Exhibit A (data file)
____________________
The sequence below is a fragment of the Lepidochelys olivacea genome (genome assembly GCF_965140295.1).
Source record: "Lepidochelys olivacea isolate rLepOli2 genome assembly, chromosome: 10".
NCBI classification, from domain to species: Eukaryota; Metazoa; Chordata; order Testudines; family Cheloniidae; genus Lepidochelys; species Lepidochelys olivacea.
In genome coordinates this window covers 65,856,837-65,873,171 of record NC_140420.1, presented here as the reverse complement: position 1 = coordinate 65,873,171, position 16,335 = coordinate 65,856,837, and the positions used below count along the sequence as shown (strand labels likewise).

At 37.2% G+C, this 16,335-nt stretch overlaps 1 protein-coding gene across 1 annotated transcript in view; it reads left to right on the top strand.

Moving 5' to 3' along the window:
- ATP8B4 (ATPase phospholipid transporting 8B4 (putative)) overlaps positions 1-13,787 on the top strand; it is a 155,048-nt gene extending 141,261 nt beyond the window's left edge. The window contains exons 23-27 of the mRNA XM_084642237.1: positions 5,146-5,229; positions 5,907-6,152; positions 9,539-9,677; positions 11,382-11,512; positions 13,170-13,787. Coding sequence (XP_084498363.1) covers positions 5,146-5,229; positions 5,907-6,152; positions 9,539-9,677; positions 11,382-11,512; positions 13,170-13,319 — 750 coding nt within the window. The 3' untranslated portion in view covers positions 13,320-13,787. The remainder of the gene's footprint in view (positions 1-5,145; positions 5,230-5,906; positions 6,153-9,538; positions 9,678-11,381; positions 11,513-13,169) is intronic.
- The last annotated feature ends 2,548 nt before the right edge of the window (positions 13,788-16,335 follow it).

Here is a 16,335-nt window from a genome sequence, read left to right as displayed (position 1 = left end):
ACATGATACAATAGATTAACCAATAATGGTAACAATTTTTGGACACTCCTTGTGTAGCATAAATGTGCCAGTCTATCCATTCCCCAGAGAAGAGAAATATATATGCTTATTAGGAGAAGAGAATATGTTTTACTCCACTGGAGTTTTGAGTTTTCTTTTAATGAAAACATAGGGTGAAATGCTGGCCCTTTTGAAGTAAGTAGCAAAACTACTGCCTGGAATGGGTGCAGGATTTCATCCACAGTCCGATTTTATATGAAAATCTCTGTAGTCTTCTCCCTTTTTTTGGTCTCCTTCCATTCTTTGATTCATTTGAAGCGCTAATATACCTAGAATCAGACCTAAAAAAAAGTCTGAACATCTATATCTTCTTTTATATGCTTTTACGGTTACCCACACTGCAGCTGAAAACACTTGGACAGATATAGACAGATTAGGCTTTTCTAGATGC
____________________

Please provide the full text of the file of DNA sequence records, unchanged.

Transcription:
The sequence below is a fragment of the Lepidochelys olivacea genome (genome assembly GCF_965140295.1).
Source record: "Lepidochelys olivacea isolate rLepOli2 genome assembly, chromosome: 10".
NCBI classification, from domain to species: Eukaryota; Metazoa; Chordata; order Testudines; family Cheloniidae; genus Lepidochelys; species Lepidochelys olivacea.
In genome coordinates this window covers 65,856,837-65,873,171 of record NC_140420.1, presented here as the reverse complement: position 1 = coordinate 65,873,171, position 16,335 = coordinate 65,856,837, and the positions used below count along the sequence as shown (strand labels likewise).

At 37.2% G+C, this 16,335-nt stretch overlaps 1 protein-coding gene across 1 annotated transcript in view; it reads left to right on the top strand.

Moving 5' to 3' along the window:
- ATP8B4 (ATPase phospholipid transporting 8B4 (putative)) overlaps positions 1-13,787 on the top strand; it is a 155,048-nt gene extending 141,261 nt beyond the window's left edge. The window contains exons 23-27 of the mRNA XM_084642237.1: positions 5,146-5,229; positions 5,907-6,152; positions 9,539-9,677; positions 11,382-11,512; positions 13,170-13,787. Coding sequence (XP_084498363.1) covers positions 5,146-5,229; positions 5,907-6,152; positions 9,539-9,677; positions 11,382-11,512; positions 13,170-13,319 — 750 coding nt within the window. The 3' untranslated portion in view covers positions 13,320-13,787. The remainder of the gene's footprint in view (positions 1-5,145; positions 5,230-5,906; positions 6,153-9,538; positions 9,678-11,381; positions 11,513-13,169) is intronic.
- The last annotated feature ends 2,548 nt before the right edge of the window (positions 13,788-16,335 follow it).

Here is a 16,335-nt window from a genome sequence, read left to right as displayed (position 1 = left end):
ACATGATACAATAGATTAACCAATAATGGTAACAATTTTTGGACACTCCTTGTGTAGCATAAATGTGCCAGTCTATCCATTCCCCAGAGAAGAGAAATATATATGCTTATTAGGAGAAGAGAATATGTTTTACTCCACTGGAGTTTTGAGTTTTCTTTTAATGAAAACATAGGGTGAAATGCTGGCCCTTTTGAAGTAAGTAGCAAAACTACTGCCTGGAATGGGTGCAGGATTTCATCCACAGTCCGATTTTATATGAAAATCTCTGTAGTCTTCTCCCTTTTTTTGGTCTCCTTCCATTCTTTGATTCATTTGAAGCGCTAATATACCTAGAATCAGACCTAAAAAAAAGTCTGAACATCTATATCTTCTTTTATATGCTTTTACGGTTACCCACACTGCAGCTGAAAACACTTGGACAGATATAGACAGATTAGGCTTTTCTAGATGC